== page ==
To assess the item and scale reliability for the main constructs we examined (a) individual item reliabilities, (b) convergent validity of the measures associated with individual constructs, and (c) discriminant validity. All the items with standardized factor loadings greater than 0.52 were retained for further analysis. As can be seen from Table 3, the convergent validity of the constructs was assessed by looking at Cronbach's alpha for independent and dependant variable constructs and the composite reliability values. The Cronbach's alpha was reliable at a threshold of 0.70 for all the variables. The composite reliability for all the latent exogenous as well as endogenous constructs of alliance management, new product advantage, marketing planning and implementation capability, alliance learning, initial survival and subsequent expansion following entry was [greater than or equal to] 0.70 threshold. Thus, a satisfactory level of convergent validity was achieved for this study.

Further, we examined discriminant validity by using Fornell and Larcker's (1981) criterion of average variance extracted (AVE). The AVE signifies that a latent variable shares more variance with its own indicators than with any other latent variable.

According to this, the square root of the AVE should be greater than the variance shared between the construct and other constructs in the model, i.e., the squared correlation between two constructs. This is shown in Table 3 along the diagonal in bold.

Structural Model

In the second stage of SEM, we compute the structural model based on the measurement model estimated in the first stage. In the structural model, we specified relationships between unobserved variables as hypothesized in our theoretical model and assessed overall goodness of fit. We used t-test to test the hypotheses. From the theory, it can be noted that our hypotheses represent a comparison between the coefficients for two separate paths (for example initial survival is more positively related to alliance management than is the growth). Therefore we assessed the intensity of the relationship by comparing the magnitude of the coefficients to analyse support or lack of support for our hypotheses.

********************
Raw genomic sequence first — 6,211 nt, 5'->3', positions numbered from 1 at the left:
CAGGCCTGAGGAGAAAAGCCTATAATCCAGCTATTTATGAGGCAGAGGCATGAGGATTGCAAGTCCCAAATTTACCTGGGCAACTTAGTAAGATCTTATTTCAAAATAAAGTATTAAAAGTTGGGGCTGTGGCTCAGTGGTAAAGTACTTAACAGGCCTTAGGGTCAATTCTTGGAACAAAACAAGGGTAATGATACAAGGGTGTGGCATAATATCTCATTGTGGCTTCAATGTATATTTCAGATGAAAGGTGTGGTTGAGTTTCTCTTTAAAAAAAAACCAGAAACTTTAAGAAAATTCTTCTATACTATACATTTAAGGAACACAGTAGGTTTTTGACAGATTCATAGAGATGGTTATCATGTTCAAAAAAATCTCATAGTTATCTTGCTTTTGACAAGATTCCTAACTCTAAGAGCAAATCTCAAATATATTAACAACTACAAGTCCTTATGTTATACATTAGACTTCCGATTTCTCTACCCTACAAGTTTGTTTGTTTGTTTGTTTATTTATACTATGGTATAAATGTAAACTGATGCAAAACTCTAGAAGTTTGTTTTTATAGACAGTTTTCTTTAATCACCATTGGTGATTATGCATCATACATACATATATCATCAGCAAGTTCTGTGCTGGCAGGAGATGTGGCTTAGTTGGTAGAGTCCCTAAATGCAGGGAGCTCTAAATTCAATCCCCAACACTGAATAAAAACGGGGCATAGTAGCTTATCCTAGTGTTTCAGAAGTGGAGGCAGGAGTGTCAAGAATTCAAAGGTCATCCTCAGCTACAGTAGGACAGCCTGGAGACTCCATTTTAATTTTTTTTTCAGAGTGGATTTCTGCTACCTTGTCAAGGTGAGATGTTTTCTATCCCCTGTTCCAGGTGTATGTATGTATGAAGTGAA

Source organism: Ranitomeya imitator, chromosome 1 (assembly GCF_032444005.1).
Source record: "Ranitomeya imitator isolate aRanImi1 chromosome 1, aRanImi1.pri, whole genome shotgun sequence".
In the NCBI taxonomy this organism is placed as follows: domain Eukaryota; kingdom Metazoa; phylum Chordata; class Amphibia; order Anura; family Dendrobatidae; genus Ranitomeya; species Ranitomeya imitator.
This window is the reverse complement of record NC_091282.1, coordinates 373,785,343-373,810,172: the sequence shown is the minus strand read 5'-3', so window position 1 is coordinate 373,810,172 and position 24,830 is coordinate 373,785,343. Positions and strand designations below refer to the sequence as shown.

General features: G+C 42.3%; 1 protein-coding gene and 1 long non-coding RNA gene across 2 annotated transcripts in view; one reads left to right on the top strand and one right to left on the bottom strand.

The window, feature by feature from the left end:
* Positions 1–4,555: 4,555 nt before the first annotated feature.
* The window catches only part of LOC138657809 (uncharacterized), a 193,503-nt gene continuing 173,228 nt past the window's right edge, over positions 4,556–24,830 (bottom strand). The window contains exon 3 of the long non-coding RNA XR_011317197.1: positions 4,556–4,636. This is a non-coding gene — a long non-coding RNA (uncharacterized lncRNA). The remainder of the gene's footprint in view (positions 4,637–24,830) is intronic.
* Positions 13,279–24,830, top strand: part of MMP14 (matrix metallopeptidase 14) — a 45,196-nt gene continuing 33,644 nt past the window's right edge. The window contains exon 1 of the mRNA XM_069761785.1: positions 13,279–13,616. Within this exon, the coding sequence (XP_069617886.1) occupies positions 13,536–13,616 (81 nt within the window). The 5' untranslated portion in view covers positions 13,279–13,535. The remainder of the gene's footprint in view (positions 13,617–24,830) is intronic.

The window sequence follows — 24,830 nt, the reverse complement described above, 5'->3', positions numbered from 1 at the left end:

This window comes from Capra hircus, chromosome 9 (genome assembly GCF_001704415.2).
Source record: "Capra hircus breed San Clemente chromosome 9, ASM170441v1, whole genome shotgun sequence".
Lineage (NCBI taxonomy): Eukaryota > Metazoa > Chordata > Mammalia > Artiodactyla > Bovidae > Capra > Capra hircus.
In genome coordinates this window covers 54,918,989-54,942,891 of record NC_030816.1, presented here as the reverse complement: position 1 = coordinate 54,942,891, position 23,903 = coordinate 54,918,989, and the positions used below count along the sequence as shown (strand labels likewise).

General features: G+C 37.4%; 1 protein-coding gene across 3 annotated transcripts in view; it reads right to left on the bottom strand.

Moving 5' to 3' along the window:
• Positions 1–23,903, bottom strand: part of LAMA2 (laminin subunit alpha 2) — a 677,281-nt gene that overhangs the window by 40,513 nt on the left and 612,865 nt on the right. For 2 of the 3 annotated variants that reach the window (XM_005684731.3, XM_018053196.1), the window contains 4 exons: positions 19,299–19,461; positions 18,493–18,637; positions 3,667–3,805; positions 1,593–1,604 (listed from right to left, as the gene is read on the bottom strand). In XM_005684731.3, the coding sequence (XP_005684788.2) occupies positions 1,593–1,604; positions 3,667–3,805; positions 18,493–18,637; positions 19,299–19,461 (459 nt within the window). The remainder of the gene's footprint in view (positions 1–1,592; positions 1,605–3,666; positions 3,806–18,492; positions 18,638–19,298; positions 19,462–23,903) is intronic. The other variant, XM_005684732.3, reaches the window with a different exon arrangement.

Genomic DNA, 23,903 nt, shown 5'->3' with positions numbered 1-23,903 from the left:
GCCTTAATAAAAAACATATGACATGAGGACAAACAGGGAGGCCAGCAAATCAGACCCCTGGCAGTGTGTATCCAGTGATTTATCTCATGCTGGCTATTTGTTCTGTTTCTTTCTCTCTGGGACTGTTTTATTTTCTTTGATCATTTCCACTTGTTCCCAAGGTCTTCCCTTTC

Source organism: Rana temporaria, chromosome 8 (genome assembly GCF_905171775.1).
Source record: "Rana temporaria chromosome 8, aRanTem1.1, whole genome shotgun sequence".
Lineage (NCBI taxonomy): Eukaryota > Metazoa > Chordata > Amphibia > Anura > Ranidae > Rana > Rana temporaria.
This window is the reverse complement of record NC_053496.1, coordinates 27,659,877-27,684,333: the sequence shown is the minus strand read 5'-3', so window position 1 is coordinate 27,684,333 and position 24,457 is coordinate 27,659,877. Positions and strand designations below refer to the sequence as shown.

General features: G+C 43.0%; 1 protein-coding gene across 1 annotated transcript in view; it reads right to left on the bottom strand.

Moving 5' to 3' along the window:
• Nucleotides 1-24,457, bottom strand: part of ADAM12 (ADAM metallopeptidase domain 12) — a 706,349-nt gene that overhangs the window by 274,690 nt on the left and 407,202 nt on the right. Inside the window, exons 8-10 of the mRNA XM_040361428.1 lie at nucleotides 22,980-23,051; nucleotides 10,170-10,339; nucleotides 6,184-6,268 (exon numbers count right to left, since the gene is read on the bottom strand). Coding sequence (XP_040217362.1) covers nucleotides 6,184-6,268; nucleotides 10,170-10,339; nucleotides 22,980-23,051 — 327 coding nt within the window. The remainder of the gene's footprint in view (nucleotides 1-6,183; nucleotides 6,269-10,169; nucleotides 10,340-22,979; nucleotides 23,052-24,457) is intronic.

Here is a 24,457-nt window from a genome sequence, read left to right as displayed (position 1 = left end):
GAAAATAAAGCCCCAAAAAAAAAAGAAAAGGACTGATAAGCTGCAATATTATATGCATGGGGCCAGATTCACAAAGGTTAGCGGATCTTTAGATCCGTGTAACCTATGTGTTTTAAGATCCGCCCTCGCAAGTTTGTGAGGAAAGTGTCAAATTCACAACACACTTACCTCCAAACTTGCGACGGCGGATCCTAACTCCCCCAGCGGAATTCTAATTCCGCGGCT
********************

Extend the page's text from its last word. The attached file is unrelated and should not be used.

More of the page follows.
Results

The overall goodness of fit indices show that our structural model fits well to the data. (See Table 2 for the structural model. [chi square]=276.47, CFI=0.97, IFI=0.97, GFI=0.92, NFI=0.89, and RMSEA=0.03). Parameter estimates as in Table 4 also indicate an overall acceptance for the hypothesized relationship as in the theory of the study. Thus, on the basis of the overall goodness of fit indices and the coefficient estimates, we accept our theoretical model (structural) as the most parsimonious model.